The Data Transfer Project’s open source code can be found at datatransferproject.dev and you can learn more about Google’s approach to portability in our paper, where we describe our history with this topic and the values and principles that motivated us to invest in the Data Transfer Project. Our prototype already supports data transfer for several product verticals including: photos, mail, contacts, calendar, and tasks. These are enabled by existing, publicly available APIs from Google, Microsoft, Twitter, Flickr, Instagram, Remember the Milk, and Smugmug.

Data portability makes it easy for consumers to try new services and use the ones that they like best. We’re thrilled to help drive an initiative that incentivizes companies large and small to continue innovating across the internet. We’re just getting started and we’re looking forward to what comes next.

By Brian Willard, Software Engineer and Greg Fair, Product Manager

31st anniversary of the GIF: give your terminal some personality with Tenor GIF for CLI

Creating ASCII art for your terminal isn’t new. Displaying animating ASCII GIFs in the CLI (command line interface), however, hasn’t been possible, or at least, not easy to do -- until now.

Shortly after Tenor was acquired by Google, I had an idea.

Many developers configure static ASCII art to appear when opening a terminal, but I imagined that ASCII art could animate like a GIF, and could easily be created from any GIF on Tenor.

After some tinkering, GIF for CLI was born.

Just in time for the 31st anniversary of the GIF, GIF for CLI is available today on GitHub. GIF for CLI takes in a GIF, short video, or a query to the Tenor GIF API and converts it to animated ASCII art. This means each time you log on to your programming workstation, your GIF is there to greet you in ASCII form. Animation and color support are performed using ANSI escape sequences.

Rob Delaney as “Peter” from Deadpool 2, in ASCII GIF form. See the original GIF on Tenor here.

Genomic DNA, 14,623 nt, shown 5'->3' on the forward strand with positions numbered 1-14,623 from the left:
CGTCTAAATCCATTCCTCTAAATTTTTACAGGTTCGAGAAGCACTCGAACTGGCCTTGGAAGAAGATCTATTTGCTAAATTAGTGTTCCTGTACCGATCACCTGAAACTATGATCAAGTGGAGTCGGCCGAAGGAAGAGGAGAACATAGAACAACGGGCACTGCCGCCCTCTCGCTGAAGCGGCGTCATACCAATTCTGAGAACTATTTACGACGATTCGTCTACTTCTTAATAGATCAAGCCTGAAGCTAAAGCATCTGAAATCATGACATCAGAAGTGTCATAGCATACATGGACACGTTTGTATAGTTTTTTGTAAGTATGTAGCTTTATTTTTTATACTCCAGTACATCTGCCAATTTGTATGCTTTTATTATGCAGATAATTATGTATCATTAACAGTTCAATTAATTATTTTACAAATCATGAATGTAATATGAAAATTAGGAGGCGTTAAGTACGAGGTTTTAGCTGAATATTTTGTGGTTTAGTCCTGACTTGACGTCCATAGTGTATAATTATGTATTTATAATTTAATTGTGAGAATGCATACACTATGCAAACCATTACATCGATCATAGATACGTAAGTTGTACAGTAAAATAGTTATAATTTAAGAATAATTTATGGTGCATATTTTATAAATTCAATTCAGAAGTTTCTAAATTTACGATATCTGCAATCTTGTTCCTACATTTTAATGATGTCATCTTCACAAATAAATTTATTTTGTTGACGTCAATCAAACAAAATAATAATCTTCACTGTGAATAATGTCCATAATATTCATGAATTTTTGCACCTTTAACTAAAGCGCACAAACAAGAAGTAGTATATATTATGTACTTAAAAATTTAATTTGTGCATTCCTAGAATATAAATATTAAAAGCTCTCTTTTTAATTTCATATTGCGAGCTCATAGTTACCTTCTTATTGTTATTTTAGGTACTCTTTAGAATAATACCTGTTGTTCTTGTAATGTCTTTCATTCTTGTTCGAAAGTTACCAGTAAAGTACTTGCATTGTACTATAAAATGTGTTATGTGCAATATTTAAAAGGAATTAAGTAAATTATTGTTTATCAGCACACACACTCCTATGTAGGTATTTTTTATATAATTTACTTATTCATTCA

For the more technically-minded, here are the details:

When the command line program is run, it takes the chosen .gif file (file, url, or Tenor query) and uses ffmpeg to split the animated gif or short video into static jpg frames. Those jpg frames are then converted to ASCII art (these ASCII art frames are cached in $HOME/.cache/gif-for-cli). The program then prints one frame at a time to the console, clearing the console using ANSI escape sequences between each frame.

You could also use GIF for CLI to run gif-for-cli in your .bashrc or .profile to get an animated ASCII art image as your MOTD, or with Git hooks.

GIF for CLI integrates with the Tenor GIF API to source the GIFs. The Tenor API powers GIF search within many of today’s most popular messaging apps and social platforms on iOS and Android. 

Share screen captures of your ASCII GIFs with us on Twitter with #GIFforCLI. 

By Sean Hayes, Tenor

Introducing Git protocol version 2


Today we announce Git protocol version 2, a major update of Git's wire protocol (how clones, fetches and pushes are communicated between clients and servers). This update removes one of the most inefficient parts of the Git protocol and fixes an extensibility bottleneck, unblocking the path to more wire protocol improvements in the future.

The protocol version 2 spec can be found here. The main improvements are:
    The main motivation for the new protocol was to enable server side filtering of references (branches and tags). Prior to protocol v2, servers responded to all fetch commands with an initial reference advertisement, listing all references in the repository. This complete listing is sent even when a client only cares about updating a single branch, e.g.: `git fetch origin master`. For repositories that contain 100s of thousands of references (the Chromium repository has over 500k branches and tags) the server could end up sending 10s of megabytes of data that get ignored. This typically dominates both time and bandwidth during a fetch, especially when you are updating a branch that's only a few commits behind the remote, or even when you are only checking if you are up-to-date, resulting in a no-op fetch.